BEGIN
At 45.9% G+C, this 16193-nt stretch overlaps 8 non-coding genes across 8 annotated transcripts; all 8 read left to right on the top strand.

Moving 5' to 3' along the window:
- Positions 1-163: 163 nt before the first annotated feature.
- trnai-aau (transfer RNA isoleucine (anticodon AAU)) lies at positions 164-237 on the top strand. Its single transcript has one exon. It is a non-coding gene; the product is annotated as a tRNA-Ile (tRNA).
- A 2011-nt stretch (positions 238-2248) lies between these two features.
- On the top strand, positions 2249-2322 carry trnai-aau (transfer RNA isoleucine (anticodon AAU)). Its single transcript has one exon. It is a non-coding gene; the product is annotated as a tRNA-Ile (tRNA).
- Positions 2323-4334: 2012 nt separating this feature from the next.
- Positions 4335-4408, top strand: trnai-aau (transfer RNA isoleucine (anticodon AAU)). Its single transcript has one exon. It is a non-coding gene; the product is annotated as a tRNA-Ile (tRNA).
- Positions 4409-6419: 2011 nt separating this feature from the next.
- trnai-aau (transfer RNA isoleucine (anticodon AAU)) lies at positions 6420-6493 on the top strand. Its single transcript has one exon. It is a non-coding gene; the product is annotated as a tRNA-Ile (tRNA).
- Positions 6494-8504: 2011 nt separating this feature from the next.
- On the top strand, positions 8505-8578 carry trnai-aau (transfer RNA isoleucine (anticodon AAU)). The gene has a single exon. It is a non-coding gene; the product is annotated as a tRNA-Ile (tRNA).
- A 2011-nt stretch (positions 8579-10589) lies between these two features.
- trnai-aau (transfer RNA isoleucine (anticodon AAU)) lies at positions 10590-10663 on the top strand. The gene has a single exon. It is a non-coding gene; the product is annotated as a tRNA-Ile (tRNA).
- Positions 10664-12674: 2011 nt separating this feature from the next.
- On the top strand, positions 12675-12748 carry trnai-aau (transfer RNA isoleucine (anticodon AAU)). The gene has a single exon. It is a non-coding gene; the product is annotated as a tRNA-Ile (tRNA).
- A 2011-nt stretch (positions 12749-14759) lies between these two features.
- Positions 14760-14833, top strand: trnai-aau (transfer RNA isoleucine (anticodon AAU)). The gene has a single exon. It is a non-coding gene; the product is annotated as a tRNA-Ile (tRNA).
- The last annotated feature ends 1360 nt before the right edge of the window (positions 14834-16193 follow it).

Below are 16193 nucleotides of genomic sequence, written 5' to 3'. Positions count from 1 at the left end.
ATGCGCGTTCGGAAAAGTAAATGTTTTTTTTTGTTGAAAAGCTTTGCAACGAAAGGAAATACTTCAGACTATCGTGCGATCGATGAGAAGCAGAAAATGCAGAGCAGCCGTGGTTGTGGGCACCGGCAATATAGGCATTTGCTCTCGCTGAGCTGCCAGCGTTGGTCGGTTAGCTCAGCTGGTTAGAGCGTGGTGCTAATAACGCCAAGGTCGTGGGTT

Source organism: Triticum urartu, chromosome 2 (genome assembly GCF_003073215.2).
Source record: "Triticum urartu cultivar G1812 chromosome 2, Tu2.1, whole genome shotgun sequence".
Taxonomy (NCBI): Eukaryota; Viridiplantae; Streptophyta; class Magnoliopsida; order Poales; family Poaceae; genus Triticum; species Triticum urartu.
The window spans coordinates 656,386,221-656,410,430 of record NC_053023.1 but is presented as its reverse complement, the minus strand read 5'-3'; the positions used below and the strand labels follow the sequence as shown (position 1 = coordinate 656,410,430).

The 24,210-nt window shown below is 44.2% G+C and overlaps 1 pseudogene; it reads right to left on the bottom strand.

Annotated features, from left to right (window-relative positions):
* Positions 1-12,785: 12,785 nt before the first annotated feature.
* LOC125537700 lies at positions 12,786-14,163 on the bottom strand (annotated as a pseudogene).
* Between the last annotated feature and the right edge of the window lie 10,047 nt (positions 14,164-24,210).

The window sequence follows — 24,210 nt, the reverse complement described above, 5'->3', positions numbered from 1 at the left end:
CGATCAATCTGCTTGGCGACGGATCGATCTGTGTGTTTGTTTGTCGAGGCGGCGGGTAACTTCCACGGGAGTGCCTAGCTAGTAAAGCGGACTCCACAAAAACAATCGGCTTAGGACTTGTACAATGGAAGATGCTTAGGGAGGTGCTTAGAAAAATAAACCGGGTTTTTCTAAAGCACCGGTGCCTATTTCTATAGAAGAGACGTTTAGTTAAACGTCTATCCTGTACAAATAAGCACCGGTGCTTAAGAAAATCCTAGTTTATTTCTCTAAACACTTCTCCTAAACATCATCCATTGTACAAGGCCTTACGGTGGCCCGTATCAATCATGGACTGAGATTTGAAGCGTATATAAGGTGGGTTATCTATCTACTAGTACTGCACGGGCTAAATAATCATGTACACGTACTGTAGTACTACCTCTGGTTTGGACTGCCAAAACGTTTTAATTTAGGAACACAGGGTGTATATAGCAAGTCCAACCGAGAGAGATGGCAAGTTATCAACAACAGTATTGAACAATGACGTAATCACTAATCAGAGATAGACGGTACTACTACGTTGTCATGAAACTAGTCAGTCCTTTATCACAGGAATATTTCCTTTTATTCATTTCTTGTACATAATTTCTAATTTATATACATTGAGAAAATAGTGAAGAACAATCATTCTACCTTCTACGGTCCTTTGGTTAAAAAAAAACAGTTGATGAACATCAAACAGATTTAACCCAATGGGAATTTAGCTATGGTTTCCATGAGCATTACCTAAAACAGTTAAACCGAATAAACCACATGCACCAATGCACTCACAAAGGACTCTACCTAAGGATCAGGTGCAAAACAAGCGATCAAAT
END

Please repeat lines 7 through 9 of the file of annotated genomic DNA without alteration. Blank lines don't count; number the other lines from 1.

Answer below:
- Positions 2323-4334: 2012 nt separating this feature from the next.
- Positions 4335-4408, top strand: trnai-aau (transfer RNA isoleucine (anticodon AAU)). Its single transcript has one exon. It is a non-coding gene; the product is annotated as a tRNA-Ile (tRNA).
- Positions 4409-6419: 2011 nt separating this feature from the next.